Like other British students of that era, I lacked typing skills and took my paper to a professional typist. When she gave the paper back to me, her first words were, “What a bummer!” It took a moment to realize she was not referring to the quality of the paper (which the Journal of American History accepted) but its topic. Why would I want to engage in a subject as off-the-wall as this when everyone knew that the world, particularly the California world, was moving happily into a more secular era, troubled only in Berkeley by the exotic presence of the Hare Krishna people. “Well,” I told her, “these evangelicals I’ve been studying are fundamental elements in the American story.” I felt, at the time, that I was swimming against the tide. Today, however, I wouldn’t have to defend my choice of subject as I did then.

Religion as a force in U.S. history can easily be missed because, like oxygen, it’s present but doesn’t necessarily show. It’s there as a cultural influence that shapes and gives succor to many people. My book Evangelicals and Politics in Antebellum America aimed to show how religious loyalties shaped issues, partisanship and the coin of politics during decades before the Civil War. For some historians, religion is of marginal interest because it appears to explain nothing; it’s considered a mere rationalization of more fundamental secular notions, material and ideological. My own study of the American past shows that (as in other societies) religion does play a formative role in how at least some people identify themselves, and act in that faith.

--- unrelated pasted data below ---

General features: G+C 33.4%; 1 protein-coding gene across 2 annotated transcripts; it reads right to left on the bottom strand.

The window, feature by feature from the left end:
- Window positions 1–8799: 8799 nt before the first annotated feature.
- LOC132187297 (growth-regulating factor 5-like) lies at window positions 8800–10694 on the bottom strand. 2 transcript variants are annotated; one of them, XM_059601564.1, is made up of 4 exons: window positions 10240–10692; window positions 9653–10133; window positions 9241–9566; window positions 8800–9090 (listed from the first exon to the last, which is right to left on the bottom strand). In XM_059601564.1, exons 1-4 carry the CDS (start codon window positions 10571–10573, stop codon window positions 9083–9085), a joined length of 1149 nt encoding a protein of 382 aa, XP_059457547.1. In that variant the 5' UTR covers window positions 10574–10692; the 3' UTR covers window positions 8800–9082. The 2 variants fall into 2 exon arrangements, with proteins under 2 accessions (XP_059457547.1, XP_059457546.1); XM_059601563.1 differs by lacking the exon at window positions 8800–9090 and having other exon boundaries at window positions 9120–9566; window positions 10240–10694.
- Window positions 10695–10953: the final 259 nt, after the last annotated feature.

I don’t want to set up a straw man, but many popular discussions of “American religion,” both in the U.S. and abroad, seem to focus lazily on conservative, white, fundamentalist evangelicals—people distrustful of science, experts, and cultural change. But there is, naturally, a much more capacious and varied world of American religion: black evangelicalism, liberal Protestantism, Catholicism (both conservative and progressive), Judaism, Mormonism, and more. America is a more secular society than it was half a century ago, but many Americans remain unashamed people of faith. The United Kingdom is a much more secular country. And it’s perverse, isn’t it, that we in the UK still have an established church, headed by a hereditary monarch? As a society, the UK is far less faith-based, faith-oriented, and its people are far less ready to talk seriously about religion, than is true of the U.S.

So that’s why I find it both amusing and frustrating that social commentary and historical analysis often fail to honor the full richness of the religious contribution, for good or ill, to American life. Much American (and British) media depiction of faith—sadly, but perhaps inevitably—tends to be primary-colored, inadequately nuanced, and at odds with what I have found to be the case from my fifty years’ engagement with the United States.